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Phosphate Level Help! New Pool.


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#1 drumfunky

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Posted 18 July 2010 - 05:31 PM

I just had my pool resurfaced with all new equipment and a salt water generator. The generator is working really slow raising levels. I was told that my phosphate level is probably high and sucking up all my chlorine. I had it tested and it is 1000!
100 is acceptable right? The pool shop recommended PHOSFree by Natural Chemistry. I bought some and added it. One container was $42 bucks.
Here's my question, is there a cheaper, better way to knock down the phosphate level?

Thanks for helping the newbie!!!

#2 chem geek

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Posted 18 July 2010 - 06:36 PM

Phosphates are food for algae, but algae can be killed faster than they can reproduce if you maintain a sufficient Free Chlorine (FC) level relative to the Cyanuric Acid (CYA) level. So you don't have to lower your phosphates -- I have over 3000 ppb in my 16,000 gallon pool shown here and here and prevent algae growth using chlorine alone. You can read the Pool School to learn more about how to maintain your pool including the article on Water Balance for SWGs. You likely need to shock your pool to defeat nascent algae growth first and you do that with chlorinating liquid or 6% unscented bleach.

#3 quantumchromodynamics

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Posted 18 July 2010 - 07:11 PM

Note that phosphates are reported in ppb (parts per billion), whereas most other chemical levels are reported in ppm (parts per million). Therefore, the numbers seem much higher than they really are. 1,000 ppb is the same as 1 ppm.

Phosphates are not something to be concerned about in most cases. The primary time that they can cause problems is when you do not maintain sufficient chlorine and algae starts growing. As long as you maintain sufficient chlorine relative to your cyanuric acid level, you should not have a problem.

The only concern I have heard about high phosphates related to SWGs is that they might possibly increase the rate of scaling in the salt cell, although this is not certain. As long as you watch your CSI (Calcite Saturation Index), you should be able to control any scaling. You should periodically check and clean your cell.
Reference

You will have an extra challenge if the pool surface is plaster because you need to maintain a high enough CSI to protect your plaster from dissolving.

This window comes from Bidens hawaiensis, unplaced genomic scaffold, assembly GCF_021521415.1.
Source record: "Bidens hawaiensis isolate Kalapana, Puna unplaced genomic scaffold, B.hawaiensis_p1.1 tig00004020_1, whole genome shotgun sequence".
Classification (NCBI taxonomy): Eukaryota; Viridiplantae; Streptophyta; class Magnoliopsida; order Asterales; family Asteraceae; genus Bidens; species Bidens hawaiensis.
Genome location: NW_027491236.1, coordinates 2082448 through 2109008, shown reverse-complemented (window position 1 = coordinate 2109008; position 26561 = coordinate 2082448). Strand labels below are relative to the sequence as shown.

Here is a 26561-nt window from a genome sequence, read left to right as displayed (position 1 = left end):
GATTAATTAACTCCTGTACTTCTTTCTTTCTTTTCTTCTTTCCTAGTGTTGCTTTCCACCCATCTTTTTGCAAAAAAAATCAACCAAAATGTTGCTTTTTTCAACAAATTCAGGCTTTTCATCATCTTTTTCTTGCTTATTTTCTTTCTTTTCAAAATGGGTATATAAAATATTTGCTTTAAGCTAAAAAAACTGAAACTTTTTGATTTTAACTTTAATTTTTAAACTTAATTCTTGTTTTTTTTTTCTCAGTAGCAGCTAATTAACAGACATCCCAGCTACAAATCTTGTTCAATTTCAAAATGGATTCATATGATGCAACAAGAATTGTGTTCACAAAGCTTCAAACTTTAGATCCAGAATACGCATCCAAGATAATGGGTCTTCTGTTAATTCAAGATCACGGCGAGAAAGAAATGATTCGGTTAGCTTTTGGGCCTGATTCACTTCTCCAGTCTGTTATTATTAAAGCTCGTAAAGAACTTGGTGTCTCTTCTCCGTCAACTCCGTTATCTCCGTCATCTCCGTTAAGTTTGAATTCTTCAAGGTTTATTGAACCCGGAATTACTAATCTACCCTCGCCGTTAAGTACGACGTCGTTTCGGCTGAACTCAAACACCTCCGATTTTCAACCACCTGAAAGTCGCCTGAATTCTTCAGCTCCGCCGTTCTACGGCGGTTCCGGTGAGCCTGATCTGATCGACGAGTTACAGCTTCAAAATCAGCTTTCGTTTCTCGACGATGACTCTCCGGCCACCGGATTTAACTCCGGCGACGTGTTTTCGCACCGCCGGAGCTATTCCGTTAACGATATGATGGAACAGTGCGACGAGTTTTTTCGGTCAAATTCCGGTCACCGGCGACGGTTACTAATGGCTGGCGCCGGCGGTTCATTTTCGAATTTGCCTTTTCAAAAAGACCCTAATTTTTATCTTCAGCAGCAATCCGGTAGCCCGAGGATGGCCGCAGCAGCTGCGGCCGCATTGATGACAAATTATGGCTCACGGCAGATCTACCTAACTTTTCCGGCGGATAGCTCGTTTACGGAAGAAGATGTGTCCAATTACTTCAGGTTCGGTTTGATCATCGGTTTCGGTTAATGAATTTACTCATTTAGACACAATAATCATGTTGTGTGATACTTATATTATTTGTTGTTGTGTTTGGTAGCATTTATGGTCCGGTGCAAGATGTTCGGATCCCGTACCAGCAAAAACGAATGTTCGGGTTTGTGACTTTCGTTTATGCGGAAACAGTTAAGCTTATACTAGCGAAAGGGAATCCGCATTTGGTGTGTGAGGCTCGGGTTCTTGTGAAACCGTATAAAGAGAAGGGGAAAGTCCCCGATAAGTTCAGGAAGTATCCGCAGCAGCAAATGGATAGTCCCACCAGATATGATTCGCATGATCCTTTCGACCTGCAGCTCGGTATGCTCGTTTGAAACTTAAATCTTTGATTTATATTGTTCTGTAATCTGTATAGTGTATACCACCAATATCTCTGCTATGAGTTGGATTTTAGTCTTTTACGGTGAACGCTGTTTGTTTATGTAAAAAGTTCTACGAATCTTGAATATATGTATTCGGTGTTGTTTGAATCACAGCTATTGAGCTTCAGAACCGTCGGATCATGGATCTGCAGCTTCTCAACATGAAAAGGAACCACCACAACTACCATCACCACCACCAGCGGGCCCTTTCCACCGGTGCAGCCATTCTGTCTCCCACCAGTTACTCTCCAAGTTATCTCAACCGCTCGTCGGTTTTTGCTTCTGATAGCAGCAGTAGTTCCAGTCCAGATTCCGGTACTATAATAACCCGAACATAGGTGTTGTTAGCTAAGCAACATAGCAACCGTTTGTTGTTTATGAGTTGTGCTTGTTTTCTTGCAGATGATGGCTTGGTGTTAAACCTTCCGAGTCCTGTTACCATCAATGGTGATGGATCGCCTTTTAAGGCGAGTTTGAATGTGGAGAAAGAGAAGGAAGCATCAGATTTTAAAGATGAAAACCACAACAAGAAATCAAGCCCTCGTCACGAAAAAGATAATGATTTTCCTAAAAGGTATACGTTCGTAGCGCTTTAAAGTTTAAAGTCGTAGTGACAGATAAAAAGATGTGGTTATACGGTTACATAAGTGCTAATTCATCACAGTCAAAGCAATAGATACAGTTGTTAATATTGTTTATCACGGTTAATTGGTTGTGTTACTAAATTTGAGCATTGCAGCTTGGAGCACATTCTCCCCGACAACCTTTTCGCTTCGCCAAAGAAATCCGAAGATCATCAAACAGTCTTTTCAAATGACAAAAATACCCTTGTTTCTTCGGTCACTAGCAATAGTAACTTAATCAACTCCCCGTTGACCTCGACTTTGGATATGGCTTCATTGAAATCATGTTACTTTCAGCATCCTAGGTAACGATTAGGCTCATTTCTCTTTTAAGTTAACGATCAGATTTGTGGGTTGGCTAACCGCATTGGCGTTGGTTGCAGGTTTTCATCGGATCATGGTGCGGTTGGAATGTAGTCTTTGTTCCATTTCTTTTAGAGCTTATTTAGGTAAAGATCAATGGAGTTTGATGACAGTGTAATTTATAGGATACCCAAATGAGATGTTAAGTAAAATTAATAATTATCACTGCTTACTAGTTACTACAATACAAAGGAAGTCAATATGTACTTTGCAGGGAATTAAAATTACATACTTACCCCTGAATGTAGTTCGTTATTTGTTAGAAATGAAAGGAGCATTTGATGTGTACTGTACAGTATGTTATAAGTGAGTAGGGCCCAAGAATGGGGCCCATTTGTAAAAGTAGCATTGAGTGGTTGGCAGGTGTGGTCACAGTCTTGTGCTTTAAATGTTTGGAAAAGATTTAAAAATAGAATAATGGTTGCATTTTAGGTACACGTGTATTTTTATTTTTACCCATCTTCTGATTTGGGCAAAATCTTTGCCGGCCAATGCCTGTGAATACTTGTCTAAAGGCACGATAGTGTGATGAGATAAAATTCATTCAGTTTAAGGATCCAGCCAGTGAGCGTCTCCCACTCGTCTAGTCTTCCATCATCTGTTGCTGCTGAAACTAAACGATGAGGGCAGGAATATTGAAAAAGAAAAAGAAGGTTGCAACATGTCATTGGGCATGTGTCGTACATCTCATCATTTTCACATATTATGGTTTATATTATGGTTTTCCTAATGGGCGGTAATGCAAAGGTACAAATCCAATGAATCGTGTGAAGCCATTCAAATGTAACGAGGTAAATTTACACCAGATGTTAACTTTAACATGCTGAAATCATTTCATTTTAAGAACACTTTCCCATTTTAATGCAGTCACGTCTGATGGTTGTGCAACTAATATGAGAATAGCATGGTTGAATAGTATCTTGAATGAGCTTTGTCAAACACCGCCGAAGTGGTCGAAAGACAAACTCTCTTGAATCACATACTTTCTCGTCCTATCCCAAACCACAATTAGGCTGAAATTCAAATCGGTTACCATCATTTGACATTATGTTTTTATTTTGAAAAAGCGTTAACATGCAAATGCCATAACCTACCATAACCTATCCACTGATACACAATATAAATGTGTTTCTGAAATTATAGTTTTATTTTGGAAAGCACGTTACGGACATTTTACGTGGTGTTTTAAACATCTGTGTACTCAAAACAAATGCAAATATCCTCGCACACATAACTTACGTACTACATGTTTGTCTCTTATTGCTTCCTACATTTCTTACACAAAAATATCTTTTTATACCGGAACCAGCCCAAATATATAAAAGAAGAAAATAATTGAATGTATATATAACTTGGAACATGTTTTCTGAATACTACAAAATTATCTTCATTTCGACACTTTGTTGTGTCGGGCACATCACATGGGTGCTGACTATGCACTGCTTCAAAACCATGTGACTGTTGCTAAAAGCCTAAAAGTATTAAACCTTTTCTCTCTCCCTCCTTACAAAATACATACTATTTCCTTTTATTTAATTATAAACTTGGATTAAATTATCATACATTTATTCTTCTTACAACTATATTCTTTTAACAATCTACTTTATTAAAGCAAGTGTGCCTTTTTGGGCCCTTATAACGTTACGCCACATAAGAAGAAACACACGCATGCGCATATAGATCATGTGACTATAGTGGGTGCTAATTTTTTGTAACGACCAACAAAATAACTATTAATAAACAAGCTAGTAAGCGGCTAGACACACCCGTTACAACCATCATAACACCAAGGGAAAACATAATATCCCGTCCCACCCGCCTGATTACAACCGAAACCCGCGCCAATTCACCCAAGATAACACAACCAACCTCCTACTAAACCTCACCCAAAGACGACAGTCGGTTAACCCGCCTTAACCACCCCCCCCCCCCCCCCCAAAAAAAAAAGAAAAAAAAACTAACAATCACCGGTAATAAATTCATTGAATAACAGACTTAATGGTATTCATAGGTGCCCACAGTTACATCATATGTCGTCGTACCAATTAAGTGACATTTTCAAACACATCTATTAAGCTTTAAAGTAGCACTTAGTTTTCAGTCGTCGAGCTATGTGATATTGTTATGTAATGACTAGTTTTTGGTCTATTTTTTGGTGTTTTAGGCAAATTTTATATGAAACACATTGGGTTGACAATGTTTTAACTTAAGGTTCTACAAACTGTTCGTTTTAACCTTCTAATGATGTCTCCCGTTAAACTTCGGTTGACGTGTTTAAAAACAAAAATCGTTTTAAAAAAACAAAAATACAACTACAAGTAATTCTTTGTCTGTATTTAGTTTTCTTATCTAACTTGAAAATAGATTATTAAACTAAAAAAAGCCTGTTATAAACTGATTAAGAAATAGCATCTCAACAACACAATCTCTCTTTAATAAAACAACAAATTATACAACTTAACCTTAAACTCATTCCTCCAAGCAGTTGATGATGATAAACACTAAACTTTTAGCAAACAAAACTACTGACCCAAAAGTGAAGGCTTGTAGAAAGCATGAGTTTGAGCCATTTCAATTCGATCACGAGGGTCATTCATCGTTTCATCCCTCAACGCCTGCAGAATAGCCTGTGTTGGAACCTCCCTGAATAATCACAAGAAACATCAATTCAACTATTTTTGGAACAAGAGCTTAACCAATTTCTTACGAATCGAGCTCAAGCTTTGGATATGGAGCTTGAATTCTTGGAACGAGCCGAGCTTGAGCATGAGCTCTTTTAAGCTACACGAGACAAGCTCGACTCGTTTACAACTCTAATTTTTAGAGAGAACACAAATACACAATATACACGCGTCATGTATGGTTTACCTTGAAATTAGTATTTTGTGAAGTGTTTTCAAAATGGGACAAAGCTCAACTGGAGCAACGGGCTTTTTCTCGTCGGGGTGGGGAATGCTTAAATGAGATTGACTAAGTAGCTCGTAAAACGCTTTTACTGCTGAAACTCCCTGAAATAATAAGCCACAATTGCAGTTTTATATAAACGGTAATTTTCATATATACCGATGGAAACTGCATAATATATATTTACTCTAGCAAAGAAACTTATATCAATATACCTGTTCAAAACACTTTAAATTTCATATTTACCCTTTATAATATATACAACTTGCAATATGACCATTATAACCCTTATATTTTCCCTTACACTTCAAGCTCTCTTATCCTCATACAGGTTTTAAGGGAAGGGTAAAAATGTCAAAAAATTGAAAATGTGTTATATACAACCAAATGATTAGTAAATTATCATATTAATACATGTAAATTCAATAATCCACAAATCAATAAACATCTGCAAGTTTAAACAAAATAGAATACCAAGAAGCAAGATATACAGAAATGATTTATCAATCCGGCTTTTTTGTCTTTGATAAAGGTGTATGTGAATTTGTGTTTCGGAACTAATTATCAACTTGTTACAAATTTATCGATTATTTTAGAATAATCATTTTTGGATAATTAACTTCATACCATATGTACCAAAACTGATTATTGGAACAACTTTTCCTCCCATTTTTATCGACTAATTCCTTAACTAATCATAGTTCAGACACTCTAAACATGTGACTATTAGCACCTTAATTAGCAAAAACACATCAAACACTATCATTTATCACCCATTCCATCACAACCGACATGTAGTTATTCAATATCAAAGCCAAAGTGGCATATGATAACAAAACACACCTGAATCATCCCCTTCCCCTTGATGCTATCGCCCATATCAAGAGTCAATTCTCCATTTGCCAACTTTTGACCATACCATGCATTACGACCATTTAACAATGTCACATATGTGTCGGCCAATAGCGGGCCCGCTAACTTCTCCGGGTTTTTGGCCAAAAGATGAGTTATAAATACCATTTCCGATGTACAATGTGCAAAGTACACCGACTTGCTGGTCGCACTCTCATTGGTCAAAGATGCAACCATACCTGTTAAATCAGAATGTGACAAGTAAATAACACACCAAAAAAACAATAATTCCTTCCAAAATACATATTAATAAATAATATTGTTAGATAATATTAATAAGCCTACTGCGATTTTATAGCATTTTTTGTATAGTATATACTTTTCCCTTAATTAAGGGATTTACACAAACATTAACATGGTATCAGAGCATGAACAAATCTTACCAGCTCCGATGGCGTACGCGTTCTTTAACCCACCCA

You can calculate your CSI by using the Pool Calculator.
You can't manage what you don't measure. Get a good test kit. I recommend the Taylor K-2006 for chlorine or the Taylor K-2106 for bromine.

#4 AFiremanFirst

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Posted 22 July 2010 - 04:32 PM

I'm less concerned with your phosphates than I am your CYA what is that reading? 50 is a good number, some argue more others less.

#5 drumfunky

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Posted 22 July 2010 - 04:43 PM

I'm less concerned with your phosphates than I am your CYA what is that reading? 50 is a good number, some argue more others less.

My cya is 50. I got my phosphate level down to 200 and my swg is now raising my chlorine level.

Thanks of all the replies!!!

#6 Dmaster

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Posted 07 August 2010 - 08:35 AM

Phosphates are food for algae, but algae can be killed faster than they can reproduce if you maintain a sufficient Free Chlorine (FC) level relative to the Cyanuric Acid (CYA) level. So you don't have to lower your phosphates -- I have over 3000 ppb in my 16,000 gallon pool shown here and here and prevent algae growth using chlorine alone. You can read the Pool School to learn more about how to maintain your pool including the article on Water Balance for SWGs. You likely need to shock your pool to defeat nascent algae growth first and you do that with chlorinating liquid or 6% unscented bleach.

I'm new to this forum, I just got my new Taylor K-2006 becuase my Aquatruu Test was giving me strange numbers, for example, test kit from Home Depot "Pool Shop" was showing FC 3.0, PH 8.2, TA 90, the Aquatru was giving me FC 13, PH 8.2 TA 51 and now my Taylor k-2006 is giving FC 2.6, PH 8, TA 90, CH 220 CYA 55.